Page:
Sleep apnea potential risk factor for COVID-19

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Sleep apnea could be a possible risk factor for the novel coronavirus (COVID-19), according to new research published in Sleep Medicine and Disorders: International Journal.

The study focused on the register information of COVID-19 patients who were admitted to Turku University Hospital during the first wave of the pandemic in the spring 2020. Southwest Finland, with a population of 480,000, managed the first wave of the pandemic with a relatively small number of infected people, the researchers said. Patients with a positive test result amounted to 278 individuals.

From the infected patients, 28 were admitted to hospital care at Turku University Hospital by May 3, 2020. The register information of these patients was studied with the aim to unravel the risks for the severe form of COVID-19 and the need for intensive care.

The comparison of the register information revealed that 29 percent of the patients admitted to hospital care had already been diagnosed with sleep apnea. In comparison, 3.1 percent of the population of Southwest Finland is getting treatment for sleep apnea, according to the study.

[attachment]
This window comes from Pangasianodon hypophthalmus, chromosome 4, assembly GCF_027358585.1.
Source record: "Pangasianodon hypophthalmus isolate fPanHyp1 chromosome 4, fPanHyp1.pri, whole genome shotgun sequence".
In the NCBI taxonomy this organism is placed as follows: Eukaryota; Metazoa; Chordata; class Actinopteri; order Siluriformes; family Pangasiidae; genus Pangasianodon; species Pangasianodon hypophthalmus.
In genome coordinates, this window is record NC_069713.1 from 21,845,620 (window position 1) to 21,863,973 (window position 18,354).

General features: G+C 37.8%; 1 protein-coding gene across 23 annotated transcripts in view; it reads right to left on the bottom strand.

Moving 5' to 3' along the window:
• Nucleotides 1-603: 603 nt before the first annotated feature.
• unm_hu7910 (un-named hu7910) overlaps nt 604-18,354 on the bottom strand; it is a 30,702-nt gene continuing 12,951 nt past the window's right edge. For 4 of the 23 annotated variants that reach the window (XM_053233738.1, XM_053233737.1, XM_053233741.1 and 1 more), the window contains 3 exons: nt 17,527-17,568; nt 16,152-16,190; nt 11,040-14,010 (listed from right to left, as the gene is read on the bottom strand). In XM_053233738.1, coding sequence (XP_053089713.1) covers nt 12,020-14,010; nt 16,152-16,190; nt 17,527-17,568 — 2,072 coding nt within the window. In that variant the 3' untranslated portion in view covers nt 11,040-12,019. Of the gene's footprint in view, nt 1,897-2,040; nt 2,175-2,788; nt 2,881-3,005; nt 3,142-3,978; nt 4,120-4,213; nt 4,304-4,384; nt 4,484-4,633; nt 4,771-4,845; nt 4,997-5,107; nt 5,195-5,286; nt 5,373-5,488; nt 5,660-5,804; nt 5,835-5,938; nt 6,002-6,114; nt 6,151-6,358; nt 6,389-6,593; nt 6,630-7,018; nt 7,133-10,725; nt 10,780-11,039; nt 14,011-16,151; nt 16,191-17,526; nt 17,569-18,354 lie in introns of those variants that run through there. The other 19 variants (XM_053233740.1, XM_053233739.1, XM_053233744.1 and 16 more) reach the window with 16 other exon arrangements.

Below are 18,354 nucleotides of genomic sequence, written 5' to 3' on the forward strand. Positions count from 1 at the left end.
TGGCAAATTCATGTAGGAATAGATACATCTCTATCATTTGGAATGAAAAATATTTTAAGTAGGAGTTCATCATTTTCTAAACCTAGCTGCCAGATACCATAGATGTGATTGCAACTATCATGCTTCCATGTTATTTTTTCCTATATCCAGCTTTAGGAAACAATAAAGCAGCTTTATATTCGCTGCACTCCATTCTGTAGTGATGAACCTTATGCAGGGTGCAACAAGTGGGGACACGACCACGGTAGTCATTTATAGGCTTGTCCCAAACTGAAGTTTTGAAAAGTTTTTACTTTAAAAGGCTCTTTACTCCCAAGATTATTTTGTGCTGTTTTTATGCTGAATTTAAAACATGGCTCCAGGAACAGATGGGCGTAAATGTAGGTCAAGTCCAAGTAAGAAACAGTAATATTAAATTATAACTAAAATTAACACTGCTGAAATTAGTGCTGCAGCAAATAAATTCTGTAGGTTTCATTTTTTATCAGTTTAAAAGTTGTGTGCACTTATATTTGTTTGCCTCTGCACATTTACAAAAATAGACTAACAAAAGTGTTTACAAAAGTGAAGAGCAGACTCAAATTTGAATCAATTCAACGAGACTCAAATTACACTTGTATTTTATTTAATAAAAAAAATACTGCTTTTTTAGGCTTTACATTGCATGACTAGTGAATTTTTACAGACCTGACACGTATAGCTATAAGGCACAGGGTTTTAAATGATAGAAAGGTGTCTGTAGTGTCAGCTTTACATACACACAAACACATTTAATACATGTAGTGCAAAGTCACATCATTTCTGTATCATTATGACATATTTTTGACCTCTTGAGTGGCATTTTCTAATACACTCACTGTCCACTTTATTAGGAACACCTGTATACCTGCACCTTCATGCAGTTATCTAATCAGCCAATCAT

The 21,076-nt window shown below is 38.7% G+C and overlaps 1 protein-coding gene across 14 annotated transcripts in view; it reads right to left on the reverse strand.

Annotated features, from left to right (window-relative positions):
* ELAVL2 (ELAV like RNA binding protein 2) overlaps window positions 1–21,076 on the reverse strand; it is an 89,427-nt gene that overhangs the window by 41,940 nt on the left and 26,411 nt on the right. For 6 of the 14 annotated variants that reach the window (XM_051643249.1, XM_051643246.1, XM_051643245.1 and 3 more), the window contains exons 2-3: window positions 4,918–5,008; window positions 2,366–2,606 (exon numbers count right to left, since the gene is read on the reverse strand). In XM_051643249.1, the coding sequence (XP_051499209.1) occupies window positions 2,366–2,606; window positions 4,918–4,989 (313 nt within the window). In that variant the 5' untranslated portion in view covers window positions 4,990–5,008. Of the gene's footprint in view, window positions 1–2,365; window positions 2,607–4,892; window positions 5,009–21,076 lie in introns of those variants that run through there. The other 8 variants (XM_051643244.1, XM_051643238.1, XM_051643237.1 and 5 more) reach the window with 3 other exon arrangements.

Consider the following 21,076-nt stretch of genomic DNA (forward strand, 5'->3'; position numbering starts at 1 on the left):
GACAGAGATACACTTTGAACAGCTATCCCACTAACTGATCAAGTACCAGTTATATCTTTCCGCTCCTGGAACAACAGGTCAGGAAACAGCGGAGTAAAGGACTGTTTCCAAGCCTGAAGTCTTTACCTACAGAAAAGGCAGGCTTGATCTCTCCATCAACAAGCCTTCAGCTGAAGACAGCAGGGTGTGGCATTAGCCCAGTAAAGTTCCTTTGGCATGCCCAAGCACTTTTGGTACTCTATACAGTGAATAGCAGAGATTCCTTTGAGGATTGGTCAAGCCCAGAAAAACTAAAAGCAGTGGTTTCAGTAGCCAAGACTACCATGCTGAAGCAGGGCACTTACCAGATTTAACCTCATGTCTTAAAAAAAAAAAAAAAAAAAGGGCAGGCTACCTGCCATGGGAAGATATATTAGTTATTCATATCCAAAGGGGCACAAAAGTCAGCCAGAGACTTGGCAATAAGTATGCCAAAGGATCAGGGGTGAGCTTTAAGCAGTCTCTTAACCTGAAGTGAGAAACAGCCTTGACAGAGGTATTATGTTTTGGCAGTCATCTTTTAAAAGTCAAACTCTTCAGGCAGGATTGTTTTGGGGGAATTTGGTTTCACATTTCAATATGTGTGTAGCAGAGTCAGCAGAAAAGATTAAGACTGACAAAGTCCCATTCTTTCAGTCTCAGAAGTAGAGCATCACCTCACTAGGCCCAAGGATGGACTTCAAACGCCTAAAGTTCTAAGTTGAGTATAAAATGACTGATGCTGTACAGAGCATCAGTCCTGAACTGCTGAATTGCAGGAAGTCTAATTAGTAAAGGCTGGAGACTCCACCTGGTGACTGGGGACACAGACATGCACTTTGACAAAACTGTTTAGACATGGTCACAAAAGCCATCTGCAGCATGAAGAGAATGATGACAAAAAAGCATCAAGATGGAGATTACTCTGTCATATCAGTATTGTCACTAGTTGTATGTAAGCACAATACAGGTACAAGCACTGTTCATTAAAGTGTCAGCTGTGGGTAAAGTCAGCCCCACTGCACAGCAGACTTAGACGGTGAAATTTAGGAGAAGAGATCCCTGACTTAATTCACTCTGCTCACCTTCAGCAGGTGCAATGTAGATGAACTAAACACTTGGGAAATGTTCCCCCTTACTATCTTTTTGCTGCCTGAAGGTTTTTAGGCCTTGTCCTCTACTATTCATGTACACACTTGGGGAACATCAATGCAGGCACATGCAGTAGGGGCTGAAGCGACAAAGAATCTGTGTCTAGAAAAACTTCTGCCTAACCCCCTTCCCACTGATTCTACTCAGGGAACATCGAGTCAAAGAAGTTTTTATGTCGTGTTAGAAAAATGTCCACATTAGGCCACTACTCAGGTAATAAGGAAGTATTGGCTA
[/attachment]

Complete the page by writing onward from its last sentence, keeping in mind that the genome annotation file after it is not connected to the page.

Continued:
Though the total number of patients in the study was low, the researchers said the share of sleep apnea patients was high. The extent of sleep apnea among the patients cannot only be explained by the obesity often met in sleep apnea patients, being one of the already known risk factors for severe COVID-1, the researchers said.

"The finding was strong enough to justify the question of sleep apnea as a risk factor for COVID-19. In principle, a patient may need hospital care when they have a COVID-19 infection if they also have sleep apnea,” said Thijs Feuth, MD, first author of the research article and a fellow in pulmonary diseases. “Sleep apnea anticipates a severe form of COVID-19.”

Sleep apnea causes breaks in breathing while a person is asleep. The disease is diagnosed by a nocturnal polysomnography. The connection between sleep apnea and COVID-19 has been confirmed by other studies which are now under review but are already available as pre-publications. The findings of this new study were comparable with other reported findings, the researchers said.

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